A particular example of an area of food law that could benefit from urgent review – and one which would have a pronounced effect – relates to durability. At present, EU law dictates the terms of durability markings placed on food, such as use-by dates. It is notorious how much perfectly edible food is routinely thrown away because of this. Furthermore, EU law prevents retailers from giving such food away if the date has passed – regardless of the actual state of the food. Consumers, and in particular those who can ill-afford to do so, dispose of wholesome food on a huge scale even though many foods are safe well beyond their use-by dates. This is something which should be addressed.
The EU approach to consumer credit has undoubtedly complicated an area of law that should be consumer friendly. The Consumer Credit Directive excludes transactions over a certain sum of money and excludes credit secured on residential land (the latter now being dealt with by the Mortgage Credit Directive). EU law says little about consumer hire agreements and does not recognise hire-purchase. The result is consumer credit legislation where different regimes apply to the general bewilderment of many practitioners – let alone consumers.
To take an example, a consumer credit agreement or consumer hire agreement can fall within: (i) a regulatory regime dating from 1983 (and, if a bill of sale is involved, also from a regime introduced the century before last), (ii) the 2010 set of regulations where the Consumer Credit Directive applies, or (iii) the 2015 legislation intended to comply with the Mortgage Credit Directive.
There is no need for such complexity. Following a ‘clean break’, the current system should be abandoned and replaced with a single new Act.
Unfair Commercial Practices
The Unfair Commercial Practices Directive was incorporated into domestic law by the Consumer Protection from Unfair Trading Regulations 2008. The legislation has proven difficult to implement. Indeed, following the introduction of the 2008 Regulations, Trading Standards enforcement virtually came to a halt for a number of years due to the inability to tackle unfamiliar concepts and vague language.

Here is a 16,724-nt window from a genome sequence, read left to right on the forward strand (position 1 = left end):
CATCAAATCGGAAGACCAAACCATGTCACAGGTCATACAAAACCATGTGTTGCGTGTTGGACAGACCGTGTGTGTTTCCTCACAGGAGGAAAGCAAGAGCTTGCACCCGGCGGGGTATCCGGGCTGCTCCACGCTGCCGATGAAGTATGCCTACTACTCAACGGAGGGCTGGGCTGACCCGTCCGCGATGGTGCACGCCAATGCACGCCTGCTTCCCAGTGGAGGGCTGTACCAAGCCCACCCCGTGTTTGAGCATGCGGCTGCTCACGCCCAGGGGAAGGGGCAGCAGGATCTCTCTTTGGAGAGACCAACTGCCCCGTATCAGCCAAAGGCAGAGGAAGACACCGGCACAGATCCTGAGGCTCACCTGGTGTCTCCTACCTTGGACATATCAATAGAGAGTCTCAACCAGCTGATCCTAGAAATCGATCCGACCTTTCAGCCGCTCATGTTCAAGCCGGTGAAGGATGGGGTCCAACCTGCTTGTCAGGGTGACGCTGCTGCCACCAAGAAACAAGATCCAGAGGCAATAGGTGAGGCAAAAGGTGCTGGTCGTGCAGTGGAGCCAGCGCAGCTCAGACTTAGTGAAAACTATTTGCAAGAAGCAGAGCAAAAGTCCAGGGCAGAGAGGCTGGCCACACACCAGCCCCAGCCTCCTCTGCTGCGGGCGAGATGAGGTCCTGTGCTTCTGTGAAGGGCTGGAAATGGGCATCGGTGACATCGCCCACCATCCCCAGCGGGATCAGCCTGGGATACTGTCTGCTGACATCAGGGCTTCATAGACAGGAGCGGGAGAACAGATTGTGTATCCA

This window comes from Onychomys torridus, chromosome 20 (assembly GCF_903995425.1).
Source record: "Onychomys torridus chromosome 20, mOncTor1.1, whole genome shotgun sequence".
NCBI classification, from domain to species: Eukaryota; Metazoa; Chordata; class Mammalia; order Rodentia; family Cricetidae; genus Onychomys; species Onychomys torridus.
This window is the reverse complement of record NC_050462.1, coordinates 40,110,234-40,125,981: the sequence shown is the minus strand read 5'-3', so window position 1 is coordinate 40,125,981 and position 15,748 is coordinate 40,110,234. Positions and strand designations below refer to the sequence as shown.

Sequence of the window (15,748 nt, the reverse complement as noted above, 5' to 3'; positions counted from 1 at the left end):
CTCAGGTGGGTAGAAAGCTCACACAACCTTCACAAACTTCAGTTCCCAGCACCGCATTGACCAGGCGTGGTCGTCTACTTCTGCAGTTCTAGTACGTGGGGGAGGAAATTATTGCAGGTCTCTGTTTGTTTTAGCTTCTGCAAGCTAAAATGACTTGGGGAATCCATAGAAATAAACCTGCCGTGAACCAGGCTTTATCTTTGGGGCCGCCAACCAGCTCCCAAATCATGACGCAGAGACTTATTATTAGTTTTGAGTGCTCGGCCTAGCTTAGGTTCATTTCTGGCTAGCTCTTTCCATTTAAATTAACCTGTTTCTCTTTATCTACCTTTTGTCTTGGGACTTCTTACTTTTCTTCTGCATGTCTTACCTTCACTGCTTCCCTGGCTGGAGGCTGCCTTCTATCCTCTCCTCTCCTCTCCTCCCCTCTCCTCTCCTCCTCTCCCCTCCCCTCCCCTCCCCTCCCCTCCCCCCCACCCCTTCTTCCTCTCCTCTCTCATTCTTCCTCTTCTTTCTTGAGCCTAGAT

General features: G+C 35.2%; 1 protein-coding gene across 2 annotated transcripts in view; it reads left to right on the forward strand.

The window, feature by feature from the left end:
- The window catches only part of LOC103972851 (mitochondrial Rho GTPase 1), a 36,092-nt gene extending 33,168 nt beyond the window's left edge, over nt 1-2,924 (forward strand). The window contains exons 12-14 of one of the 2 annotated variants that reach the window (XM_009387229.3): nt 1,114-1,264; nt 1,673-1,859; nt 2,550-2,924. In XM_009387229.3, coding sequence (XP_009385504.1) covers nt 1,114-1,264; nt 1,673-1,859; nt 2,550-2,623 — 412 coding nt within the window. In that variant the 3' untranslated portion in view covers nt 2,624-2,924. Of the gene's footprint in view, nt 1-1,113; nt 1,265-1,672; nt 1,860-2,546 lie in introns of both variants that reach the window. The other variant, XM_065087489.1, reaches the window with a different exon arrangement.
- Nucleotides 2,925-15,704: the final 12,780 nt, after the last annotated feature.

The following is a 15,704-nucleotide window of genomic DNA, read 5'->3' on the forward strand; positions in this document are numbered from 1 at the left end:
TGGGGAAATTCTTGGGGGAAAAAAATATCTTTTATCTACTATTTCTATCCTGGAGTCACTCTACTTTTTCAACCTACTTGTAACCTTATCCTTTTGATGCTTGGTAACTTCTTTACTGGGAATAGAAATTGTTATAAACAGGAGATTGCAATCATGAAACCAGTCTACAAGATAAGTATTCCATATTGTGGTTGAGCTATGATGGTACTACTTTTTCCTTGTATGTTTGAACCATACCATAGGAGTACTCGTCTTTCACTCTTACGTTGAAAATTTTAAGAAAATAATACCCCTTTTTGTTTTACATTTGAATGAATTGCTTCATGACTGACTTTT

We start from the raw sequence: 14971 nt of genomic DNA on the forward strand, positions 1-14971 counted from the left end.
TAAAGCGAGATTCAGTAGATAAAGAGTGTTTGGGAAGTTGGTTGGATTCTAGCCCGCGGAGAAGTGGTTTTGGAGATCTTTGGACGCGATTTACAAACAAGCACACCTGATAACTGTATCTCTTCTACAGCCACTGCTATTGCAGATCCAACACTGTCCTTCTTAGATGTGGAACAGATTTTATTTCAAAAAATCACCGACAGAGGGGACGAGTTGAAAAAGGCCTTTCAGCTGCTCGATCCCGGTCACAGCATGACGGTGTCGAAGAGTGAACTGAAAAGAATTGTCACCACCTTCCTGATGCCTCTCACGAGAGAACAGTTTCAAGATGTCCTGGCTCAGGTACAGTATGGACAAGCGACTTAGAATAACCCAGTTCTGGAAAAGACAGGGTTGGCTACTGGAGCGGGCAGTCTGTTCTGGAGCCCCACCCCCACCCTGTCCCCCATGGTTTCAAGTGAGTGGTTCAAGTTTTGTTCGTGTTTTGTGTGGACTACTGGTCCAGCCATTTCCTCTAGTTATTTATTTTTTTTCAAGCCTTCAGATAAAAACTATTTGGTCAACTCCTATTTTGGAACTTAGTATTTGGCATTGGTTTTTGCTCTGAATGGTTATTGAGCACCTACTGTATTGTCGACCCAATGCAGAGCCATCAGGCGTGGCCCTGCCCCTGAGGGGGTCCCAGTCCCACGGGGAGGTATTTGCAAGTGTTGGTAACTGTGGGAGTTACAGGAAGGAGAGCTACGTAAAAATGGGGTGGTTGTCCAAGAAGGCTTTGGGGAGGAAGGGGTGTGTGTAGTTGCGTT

Although much improvement has been made since the Regulations and the Directive remain problematic for practitioners and enforcers. What is a ‘commercial practice’? Can it relate to an isolated incident or must it involve a pattern of behaviour? These questions – and the chain of litigation that resulted from them – were made necessary by the vague language introduced into UK law by the Directive.
Previously, the Trade Descriptions Act 1968 had provided a workable piece of legislation dealing with similar issues. Having been in force for some 40 years, a substantial body of case law had developed around the Act providing certainty to consumers and traders – as well as a rich source of jurisprudence to the courts – which no longer exists. In a ‘clean break’ scenario, legislators would be well served to contrast the language of the 1968 Act with that employed in the 2008 Regulations.
Weights and Measures
One topic that has consistently proven emotive with the public is the choice of unit. Indeed, it has already been reported that some butchers are now offering their customers the opportunity to buy in pounds and ounces. Although perhaps not as pressing a concern as some others considered above, legislating in favour of imperial units of measurement over metric would present the government with an easy opportunity to win support from Brexiteers currently sceptical about the government’s commitment to the implementation of the referendum mandate.
From a regulatory point of view, there would be little difficulty in permitting domestic traders (particularly those selling meat, fruit, and vegetables) to choose between imperial and metric units. Exports to the EU would, of course, continue to be marked in metric units in compliance with EU legislation.
The above are only a few examples of areas that will require consideration. There are many others which will fall to be considered in the event of a ‘clean break.’ Such an exercise in legislative reform is unprecedented in UK history and is naturally daunting to many as a result. However, it also presents an unprecedented opportunity to reform the law for the better.